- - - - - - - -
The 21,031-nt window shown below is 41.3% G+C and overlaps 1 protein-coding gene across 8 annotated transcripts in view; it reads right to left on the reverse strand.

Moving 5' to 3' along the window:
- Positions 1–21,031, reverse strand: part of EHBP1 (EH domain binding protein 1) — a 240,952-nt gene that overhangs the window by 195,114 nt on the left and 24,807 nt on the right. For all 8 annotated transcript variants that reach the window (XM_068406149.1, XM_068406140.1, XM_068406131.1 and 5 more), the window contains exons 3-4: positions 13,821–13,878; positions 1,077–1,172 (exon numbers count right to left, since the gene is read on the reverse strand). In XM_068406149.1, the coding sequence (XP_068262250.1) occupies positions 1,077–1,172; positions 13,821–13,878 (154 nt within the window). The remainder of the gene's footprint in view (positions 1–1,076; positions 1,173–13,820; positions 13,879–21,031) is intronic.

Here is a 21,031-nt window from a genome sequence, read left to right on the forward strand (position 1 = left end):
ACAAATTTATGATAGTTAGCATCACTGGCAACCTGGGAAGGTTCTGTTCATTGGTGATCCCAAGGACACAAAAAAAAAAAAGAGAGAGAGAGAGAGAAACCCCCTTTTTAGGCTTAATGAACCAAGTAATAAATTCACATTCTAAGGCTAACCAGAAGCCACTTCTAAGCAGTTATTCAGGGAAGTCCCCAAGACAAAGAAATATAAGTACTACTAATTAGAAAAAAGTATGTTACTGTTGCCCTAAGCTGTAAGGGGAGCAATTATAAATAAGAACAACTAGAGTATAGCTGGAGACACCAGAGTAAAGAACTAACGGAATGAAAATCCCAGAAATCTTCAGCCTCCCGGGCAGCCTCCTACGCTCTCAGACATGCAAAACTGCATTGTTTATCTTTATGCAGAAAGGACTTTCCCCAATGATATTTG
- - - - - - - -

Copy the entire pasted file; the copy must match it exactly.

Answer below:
The 21,031-nt window shown below is 41.3% G+C and overlaps 1 protein-coding gene across 8 annotated transcripts in view; it reads right to left on the reverse strand.

Moving 5' to 3' along the window:
- Positions 1–21,031, reverse strand: part of EHBP1 (EH domain binding protein 1) — a 240,952-nt gene that overhangs the window by 195,114 nt on the left and 24,807 nt on the right. For all 8 annotated transcript variants that reach the window (XM_068406149.1, XM_068406140.1, XM_068406131.1 and 5 more), the window contains exons 3-4: positions 13,821–13,878; positions 1,077–1,172 (exon numbers count right to left, since the gene is read on the reverse strand). In XM_068406149.1, the coding sequence (XP_068262250.1) occupies positions 1,077–1,172; positions 13,821–13,878 (154 nt within the window). The remainder of the gene's footprint in view (positions 1–1,076; positions 1,173–13,820; positions 13,879–21,031) is intronic.

Here is a 21,031-nt window from a genome sequence, read left to right on the forward strand (position 1 = left end):
ACAAATTTATGATAGTTAGCATCACTGGCAACCTGGGAAGGTTCTGTTCATTGGTGATCCCAAGGACACAAAAAAAAAAAAGAGAGAGAGAGAGAGAAACCCCCTTTTTAGGCTTAATGAACCAAGTAATAAATTCACATTCTAAGGCTAACCAGAAGCCACTTCTAAGCAGTTATTCAGGGAAGTCCCCAAGACAAAGAAATATAAGTACTACTAATTAGAAAAAAGTATGTTACTGTTGCCCTAAGCTGTAAGGGGAGCAATTATAAATAAGAACAACTAGAGTATAGCTGGAGACACCAGAGTAAAGAACTAACGGAATGAAAATCCCAGAAATCTTCAGCCTCCCGGGCAGCCTCCTACGCTCTCAGACATGCAAAACTGCATTGTTTATCTTTATGCAGAAAGGACTTTCCCCAATGATATTTG